SU carburetors got you
down? Does it seem like everyone you ask for help says, "Those carbs
are junk." If that's you, read on:
When I had my first Z, the ill-fated '73, I had no luck
getting help in setting them up. Although it had the earlier '72
(Round-Top) SUs, I couldn't figure out how to set them. I ended up
installing the Holley Four-Barrel, which worked great.
However, I have since learned how to set up the
SUs, and I'm very happy with them. There are good write-ups on balancing
the carbs found at the Internet
Z-Car Club web site, so I won't cover that here. Setting balance
is fine and dandy, but the mixture is equally important. Some folks
may tell you that you need to spend $50 or so for a Color-Tune. Bah
On IRC one night, Doug
Antelman told me how to set the mixture without a Color-Tune.
Having given this information out on several instances, I decided to do
post it here for the world to see.
Warm the engine up, then shut it off:
1) Turn both carbs' adj. nuts all the way in (lean)
2) Turn both carbs' adj. nuts out three turns (richen)
3) Set balance with Uni-syn
Additionally, elevation and temperature can affect tune.
The best way to get them spot-on is to get the car running properly, then
adjust the carbs as necessary to get the best performance. Also,
the front or rear carb may need to be richened or leaned to match the other
from step eight. Once you get it running properly, drive it for a
while, then pull the plugs. You want all six plugs to look the same.
If three of the plugs are darker (dull black - glossy black is probably
oil), lean that carb out 1/2 a turn and recheck. Of course,
any modification requires rebalanacing the carbs....
4) Turn in one carb 1/2 turn, and listen for decrease in RPM
5) Turn the other carb in 1/2 turn, and listen for the same decrease
a) if the RPM difference isn't the same, you may need
to turn one in more than the other to get them the same. Don't do
more than about one full turn difference. The differences are pretty
slight, and if your carbs are worn out a bit, you may be unable to detect
a difference. If you can't, don't worry too much....
6) Repeat 4 & 5 until the car stalls
a) it may not stall, if the carbs are worn out.
If it doesn't stall, turn the adjustment nuts all the way in, and continue
7) Turn both carbs out two full turns
8) Rebalance, and see how it runs
a) depending on the condition of your carbs, you may
need to go richer than that. I.E., on my L28/E88/SU, with good carbs,
I'm at about 2.5 turns out from stall. My wife's L24/E88/SU, with
worn-out throttle shaft bushings, has to be set at about 3.5 turns out
from all the way in out to get off-idle performance acceptable. Although,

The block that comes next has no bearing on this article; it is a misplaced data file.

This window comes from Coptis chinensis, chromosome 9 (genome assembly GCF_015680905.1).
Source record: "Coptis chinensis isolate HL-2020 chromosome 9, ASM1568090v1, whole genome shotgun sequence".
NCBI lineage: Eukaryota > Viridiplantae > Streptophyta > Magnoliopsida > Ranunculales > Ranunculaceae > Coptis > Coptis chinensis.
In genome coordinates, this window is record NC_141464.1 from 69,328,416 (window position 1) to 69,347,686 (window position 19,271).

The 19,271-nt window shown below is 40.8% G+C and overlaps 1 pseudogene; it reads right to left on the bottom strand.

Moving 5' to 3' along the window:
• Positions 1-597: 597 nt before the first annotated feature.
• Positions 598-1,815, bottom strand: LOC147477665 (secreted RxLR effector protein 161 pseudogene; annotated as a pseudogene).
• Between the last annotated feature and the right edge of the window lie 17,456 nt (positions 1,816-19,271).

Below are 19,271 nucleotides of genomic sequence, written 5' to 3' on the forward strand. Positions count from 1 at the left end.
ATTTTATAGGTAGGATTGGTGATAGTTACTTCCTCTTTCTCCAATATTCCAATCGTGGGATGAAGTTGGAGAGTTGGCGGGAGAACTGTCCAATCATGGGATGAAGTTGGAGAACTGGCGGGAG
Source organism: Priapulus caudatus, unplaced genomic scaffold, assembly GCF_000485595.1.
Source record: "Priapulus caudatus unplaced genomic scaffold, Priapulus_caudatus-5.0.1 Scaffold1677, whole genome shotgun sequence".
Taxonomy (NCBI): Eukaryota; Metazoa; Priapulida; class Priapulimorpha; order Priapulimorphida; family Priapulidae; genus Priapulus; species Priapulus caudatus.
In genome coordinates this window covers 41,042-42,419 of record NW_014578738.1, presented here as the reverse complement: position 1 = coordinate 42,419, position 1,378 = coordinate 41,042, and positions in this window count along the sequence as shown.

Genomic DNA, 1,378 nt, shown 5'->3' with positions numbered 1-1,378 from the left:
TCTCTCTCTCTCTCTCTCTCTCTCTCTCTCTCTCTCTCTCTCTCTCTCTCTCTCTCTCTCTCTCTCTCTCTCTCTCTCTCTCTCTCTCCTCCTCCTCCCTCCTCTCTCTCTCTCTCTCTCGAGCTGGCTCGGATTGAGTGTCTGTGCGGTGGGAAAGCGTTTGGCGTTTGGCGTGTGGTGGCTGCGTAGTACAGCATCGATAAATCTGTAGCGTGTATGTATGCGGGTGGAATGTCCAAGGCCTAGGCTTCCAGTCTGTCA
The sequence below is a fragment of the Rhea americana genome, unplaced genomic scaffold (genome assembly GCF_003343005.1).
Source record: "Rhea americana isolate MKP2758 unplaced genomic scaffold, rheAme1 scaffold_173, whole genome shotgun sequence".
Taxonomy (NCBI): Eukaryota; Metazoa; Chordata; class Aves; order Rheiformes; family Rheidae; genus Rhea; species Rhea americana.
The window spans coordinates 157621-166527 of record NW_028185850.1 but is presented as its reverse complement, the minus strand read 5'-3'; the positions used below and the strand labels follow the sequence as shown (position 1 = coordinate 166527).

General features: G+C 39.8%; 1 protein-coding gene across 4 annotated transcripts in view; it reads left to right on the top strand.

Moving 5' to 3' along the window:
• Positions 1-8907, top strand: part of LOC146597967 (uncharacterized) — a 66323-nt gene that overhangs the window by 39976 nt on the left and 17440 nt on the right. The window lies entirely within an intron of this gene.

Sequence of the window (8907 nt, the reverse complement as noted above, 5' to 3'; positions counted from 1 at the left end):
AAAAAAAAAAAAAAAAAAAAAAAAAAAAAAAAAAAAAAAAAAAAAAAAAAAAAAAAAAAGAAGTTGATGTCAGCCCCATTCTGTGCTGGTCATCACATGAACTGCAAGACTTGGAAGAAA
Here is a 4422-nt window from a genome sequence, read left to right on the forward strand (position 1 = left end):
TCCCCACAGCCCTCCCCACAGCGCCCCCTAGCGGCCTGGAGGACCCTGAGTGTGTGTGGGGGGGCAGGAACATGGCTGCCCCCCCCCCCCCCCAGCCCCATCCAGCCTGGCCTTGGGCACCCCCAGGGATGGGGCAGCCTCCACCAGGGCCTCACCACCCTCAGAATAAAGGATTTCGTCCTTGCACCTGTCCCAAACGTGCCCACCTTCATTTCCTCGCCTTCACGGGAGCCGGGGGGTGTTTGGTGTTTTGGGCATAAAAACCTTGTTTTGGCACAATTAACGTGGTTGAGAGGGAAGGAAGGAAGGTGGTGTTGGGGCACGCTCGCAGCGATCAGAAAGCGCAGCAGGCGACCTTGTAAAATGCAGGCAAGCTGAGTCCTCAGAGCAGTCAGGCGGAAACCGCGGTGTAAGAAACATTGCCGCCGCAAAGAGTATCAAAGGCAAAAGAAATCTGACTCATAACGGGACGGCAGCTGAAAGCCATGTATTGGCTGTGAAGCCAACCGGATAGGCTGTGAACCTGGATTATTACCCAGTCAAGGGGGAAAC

if my car stalls at 1 turn out, our cars are set the same (1.0 + 2.5 =
Here's some symptoms of incorrect adjustment.
Of course, all these problems can be the result of other problems, so consider
this chart when attempting to diagnose problems that appear after
tuning the carbs.
Poor low RPM performance
And now a few words on carb fluid. I've found
the level and type of fluid in the carbs to be of the utmost importance.
What concerns me is not the fact that it's critical, but the fact that
it's seldom mentioned. I've corrected some pretty major-apperaring
drivability problems, just by adding oil to the carbs. I've heard
of people running the carbs dry, and others who used water. I can't
vouch for their success, only my own. So here's what I've found:
Type of fluid
||Probably works great on brand new carbs, but there aren't a lot of
those around these days!
||Works very well. Thin enough to be responsive, but thick enough
to smooth out off-idle performance. Requires that carbs be in good
tune, and that throttle shaft bushings not be too badly worn out.
Moderate Driving / Worn Carbs
||Thicker than either of ATF or 20 wt. Overall performance is similar,
but responsiveness suffers. Makes the vehicle run better at low RPM.
Thick enough to counteract leaking throttle shaft bushings and poor tune.
After passing this on countless times via email, I figured I'd post
some info on setting the needle position. Many of these cars have
been around the block a few times, so often times, the carbs are way out
of whack - too far to straighten out with the above procedure. F'rinstance,
on my '66 1600, the rear carb was about five turns out, whereas the front
carb was at around two. Yikes! So, when you encounter something
like that, or when you just can't get them lean enough, try this:
Warm up the car
Shut it off and remove the carb domes (take out the dipsticks first)
Remove spring from dashpot (the piston-thing that lives inside the dome)
CAREFULLY remove the dashpot - see the needle on the bottom?
Loosen the set-screw that holds the needle so that the needle can move
Turn the adjusting nuts all the way in (located underneath the carb throat,
where the fuel line enters from the float bowl)
Pull the needles out about 1/8" or so, you should see the shoulder of the
needle sticking out past the dashpot body
CAREFULLY reinstall the dashpot, and push down ever-so-gently to seat the
needle fully in the nozzle (that's the hole the needle sits in)
Pull the dashpot back out, snug down the needle set screws, and put them
Set the balance and mixture as above.
you use something different in your SUs? Other carb related info
you want to share? Questions or comments? Bring 'em on!
Also, see ZTherapy for more info on SU carbs.